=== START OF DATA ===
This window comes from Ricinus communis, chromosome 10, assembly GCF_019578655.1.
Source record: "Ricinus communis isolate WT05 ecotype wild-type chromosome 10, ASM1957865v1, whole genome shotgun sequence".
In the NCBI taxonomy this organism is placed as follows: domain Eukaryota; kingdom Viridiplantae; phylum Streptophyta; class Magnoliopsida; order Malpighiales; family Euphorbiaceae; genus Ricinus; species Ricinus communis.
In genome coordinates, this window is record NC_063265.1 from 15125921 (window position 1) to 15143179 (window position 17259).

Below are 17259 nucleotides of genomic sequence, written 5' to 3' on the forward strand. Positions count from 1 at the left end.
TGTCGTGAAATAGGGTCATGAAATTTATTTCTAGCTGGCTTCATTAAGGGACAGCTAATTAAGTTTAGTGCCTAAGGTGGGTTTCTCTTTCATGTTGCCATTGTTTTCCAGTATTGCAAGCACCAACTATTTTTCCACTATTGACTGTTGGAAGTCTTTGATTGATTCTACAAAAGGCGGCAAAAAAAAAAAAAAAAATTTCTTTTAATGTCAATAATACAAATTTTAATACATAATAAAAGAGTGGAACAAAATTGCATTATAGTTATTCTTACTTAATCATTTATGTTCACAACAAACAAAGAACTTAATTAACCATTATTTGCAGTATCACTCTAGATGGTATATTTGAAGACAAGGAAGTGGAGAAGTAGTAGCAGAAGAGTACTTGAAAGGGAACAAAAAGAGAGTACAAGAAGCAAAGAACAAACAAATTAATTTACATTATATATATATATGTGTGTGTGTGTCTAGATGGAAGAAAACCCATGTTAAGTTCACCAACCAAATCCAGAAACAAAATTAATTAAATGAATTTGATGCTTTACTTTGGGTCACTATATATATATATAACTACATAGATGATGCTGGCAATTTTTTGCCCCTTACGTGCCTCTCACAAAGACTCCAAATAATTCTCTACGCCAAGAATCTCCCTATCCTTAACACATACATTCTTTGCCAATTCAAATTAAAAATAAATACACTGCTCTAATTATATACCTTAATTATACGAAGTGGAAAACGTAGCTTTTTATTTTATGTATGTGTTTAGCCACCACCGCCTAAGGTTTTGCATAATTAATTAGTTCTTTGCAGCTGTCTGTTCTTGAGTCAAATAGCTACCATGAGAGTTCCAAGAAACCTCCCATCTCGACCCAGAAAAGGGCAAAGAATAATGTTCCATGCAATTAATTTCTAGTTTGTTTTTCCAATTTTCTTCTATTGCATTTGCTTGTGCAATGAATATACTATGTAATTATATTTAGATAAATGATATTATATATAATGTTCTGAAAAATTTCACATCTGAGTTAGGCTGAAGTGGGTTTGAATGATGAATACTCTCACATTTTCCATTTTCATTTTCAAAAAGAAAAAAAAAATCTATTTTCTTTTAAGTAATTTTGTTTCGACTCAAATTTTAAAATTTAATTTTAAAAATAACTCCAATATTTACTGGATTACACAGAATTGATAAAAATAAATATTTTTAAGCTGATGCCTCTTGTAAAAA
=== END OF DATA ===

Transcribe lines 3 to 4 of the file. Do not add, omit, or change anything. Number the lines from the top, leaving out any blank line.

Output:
In the NCBI taxonomy this organism is placed as follows: domain Eukaryota; kingdom Viridiplantae; phylum Streptophyta; class Magnoliopsida; order Malpighiales; family Euphorbiaceae; genus Ricinus; species Ricinus communis.
In genome coordinates, this window is record NC_063265.1 from 15125921 (window position 1) to 15143179 (window position 17259).